The Puebla government has detected “systematic looting” among a range of other problems at 21 cultural institutions including the UNESCO-recognized Palafoxian Library.
Culture Minister Sergio Vergara Berdejo told a press conference on Tuesday that damage to the state’s cultural heritage had been detected at museums, the Palafoxian library in the historic center of Puebla city and other cultural institutions.
There has been “systematic looting,” he said, explaining that a large number of historical pieces that appear in the institutions’ inventories cannot be located.
Among the missing pieces is a pre-Hispanic cylinder seal that is part of the collection of the José Luis Bello and González Museum but was on loan to the Cholula Regional Museum when it disappeared. It was replaced with a fake, Vergara said.
He also said that parts of antique pocket watches made out of valuable materials such as silver and gold have been stolen and that original paintings have been replaced with copies.
Puebla Governor Miguel Barbosa, who appeared alongside Vergara at the press conference, said that books, maps and other objects at the Palafoxian library, the oldest public library in the Americas, have been damaged and stolen.
The culture minister attributed the irregularities to deficient control and poor management of Puebla’s historical collections.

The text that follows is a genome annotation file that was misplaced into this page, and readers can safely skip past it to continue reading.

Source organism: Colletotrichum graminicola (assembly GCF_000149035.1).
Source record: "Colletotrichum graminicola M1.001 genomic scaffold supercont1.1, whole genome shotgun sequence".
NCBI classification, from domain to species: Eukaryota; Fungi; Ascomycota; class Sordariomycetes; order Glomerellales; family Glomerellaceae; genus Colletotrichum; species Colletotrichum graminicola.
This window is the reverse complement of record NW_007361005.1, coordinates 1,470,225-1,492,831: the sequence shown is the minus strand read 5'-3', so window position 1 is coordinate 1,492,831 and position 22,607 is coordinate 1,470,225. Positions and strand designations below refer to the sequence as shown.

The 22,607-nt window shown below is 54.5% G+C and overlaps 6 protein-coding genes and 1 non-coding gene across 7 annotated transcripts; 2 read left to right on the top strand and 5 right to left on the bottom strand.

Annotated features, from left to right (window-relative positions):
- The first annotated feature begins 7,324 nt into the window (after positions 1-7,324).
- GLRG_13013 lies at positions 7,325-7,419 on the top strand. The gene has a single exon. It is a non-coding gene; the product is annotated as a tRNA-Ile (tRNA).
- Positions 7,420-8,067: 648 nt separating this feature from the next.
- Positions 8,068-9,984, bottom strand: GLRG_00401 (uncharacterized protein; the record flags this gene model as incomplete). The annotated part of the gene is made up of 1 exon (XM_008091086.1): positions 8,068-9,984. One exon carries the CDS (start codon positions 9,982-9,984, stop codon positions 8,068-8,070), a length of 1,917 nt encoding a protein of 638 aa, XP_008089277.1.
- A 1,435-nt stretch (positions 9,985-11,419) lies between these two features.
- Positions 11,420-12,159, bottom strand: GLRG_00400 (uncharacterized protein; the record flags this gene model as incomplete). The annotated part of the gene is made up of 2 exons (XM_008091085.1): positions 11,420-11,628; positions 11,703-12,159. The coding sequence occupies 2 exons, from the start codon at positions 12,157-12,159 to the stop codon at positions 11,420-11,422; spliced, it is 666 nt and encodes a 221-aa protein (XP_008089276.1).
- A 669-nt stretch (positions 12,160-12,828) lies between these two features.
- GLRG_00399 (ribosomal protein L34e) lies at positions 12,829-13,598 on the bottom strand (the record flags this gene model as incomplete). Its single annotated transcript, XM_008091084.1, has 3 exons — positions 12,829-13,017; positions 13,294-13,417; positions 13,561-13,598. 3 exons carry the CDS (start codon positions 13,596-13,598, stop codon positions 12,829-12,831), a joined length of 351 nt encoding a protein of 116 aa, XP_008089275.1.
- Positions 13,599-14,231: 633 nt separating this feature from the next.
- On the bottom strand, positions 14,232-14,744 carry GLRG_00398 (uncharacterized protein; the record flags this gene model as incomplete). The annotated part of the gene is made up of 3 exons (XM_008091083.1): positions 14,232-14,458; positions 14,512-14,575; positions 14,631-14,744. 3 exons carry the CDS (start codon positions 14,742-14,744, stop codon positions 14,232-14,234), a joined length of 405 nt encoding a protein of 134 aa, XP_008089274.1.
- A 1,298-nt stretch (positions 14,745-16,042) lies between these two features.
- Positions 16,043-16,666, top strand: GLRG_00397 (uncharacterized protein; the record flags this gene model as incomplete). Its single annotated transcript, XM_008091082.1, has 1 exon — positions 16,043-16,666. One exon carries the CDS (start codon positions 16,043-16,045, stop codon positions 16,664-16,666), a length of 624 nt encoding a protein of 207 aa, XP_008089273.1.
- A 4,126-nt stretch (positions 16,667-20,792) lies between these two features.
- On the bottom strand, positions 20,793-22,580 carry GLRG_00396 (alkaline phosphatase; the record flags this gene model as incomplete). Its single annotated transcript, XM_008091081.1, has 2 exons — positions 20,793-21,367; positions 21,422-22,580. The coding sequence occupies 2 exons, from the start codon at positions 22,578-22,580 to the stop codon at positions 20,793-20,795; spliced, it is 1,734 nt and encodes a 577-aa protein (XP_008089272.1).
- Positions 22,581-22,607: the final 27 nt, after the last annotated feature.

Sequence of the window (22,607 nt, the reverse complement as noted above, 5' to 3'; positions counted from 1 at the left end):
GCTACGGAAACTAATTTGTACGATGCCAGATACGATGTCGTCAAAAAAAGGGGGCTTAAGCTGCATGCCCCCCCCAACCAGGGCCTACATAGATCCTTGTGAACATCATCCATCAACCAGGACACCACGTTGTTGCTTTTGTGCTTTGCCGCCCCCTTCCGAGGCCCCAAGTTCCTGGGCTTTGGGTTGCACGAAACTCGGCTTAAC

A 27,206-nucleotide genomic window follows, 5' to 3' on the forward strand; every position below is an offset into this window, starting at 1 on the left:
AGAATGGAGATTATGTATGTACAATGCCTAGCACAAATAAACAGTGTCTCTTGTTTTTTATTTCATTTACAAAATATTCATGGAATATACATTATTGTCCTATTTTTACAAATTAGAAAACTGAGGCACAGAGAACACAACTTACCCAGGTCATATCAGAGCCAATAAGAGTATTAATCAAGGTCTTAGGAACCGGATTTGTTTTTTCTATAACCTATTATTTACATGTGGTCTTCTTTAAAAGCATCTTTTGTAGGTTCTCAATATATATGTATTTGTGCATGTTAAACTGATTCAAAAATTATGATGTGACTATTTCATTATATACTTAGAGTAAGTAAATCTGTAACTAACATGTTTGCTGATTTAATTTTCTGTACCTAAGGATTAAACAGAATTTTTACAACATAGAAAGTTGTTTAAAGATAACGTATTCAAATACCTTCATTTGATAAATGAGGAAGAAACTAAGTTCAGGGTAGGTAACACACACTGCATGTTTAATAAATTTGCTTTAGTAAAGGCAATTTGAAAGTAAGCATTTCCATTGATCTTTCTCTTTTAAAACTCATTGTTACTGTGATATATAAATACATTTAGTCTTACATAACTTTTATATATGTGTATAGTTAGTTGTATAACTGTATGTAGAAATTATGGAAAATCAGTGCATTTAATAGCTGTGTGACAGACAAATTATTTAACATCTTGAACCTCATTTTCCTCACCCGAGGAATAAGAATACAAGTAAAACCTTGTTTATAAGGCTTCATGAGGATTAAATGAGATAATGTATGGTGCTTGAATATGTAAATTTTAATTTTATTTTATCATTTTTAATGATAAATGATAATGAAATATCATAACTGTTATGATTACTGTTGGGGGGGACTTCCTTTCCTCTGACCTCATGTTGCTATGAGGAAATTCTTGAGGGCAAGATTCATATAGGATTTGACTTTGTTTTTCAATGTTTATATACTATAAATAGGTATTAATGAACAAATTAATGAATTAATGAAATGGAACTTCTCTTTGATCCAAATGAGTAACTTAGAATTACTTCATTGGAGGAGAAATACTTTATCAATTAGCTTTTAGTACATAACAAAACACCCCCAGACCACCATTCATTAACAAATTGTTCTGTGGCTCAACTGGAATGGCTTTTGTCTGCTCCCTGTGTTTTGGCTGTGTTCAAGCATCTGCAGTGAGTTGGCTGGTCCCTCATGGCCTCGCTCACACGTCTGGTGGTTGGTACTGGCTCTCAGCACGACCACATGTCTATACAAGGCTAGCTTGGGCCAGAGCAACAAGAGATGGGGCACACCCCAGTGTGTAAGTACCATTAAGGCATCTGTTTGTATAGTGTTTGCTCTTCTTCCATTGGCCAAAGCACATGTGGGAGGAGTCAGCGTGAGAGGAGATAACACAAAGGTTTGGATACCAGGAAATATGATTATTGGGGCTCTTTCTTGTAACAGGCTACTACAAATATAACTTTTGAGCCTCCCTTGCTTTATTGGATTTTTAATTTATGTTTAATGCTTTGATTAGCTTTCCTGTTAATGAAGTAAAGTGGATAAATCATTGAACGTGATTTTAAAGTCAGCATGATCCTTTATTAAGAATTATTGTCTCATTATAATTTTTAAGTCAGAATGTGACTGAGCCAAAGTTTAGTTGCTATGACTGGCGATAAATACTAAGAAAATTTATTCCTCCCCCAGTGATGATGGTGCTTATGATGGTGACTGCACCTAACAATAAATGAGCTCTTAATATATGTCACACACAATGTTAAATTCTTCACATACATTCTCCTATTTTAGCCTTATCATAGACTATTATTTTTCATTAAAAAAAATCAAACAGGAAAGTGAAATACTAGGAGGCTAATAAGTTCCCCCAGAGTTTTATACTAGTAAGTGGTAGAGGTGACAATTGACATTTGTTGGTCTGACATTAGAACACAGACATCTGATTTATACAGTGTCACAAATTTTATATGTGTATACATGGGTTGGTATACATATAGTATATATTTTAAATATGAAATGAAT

Vergara said authorities will continue to check museum inventories and compare them with their collections to identify other missing pieces. Criminal complaints related to looting that has already been identified have been filed with the federal Attorney General’s Office and the Puebla anti-corruption prosecutor.
The Puebla government has also detected irregularities in the expenditures by some museums. One unidentified museum spent 60 million pesos (US $2.9 million) on an antique dining room suite that was later appraised at 4 million pesos.
The government said it had identified that the International Museum of the Baroque, which opened in Puebla city in 2016, was using a 300-million-peso trust to purchase artwork at inflated prices from dubious sources including “non-existent” antique houses.
In addition, construction defects have been detected at some new museums, including the Evolution Museum in Tehuacán and the Museum of the Automobile in the state capital. Barbosa said the faults were identified shortly after the buildings were completed, adding that the government will seek to hold unscrupulous contractors to account.
“An audit has to be done to determine responsibility,” the governor said. “… It cannot go unpunished.”
Source: El Universal (sp)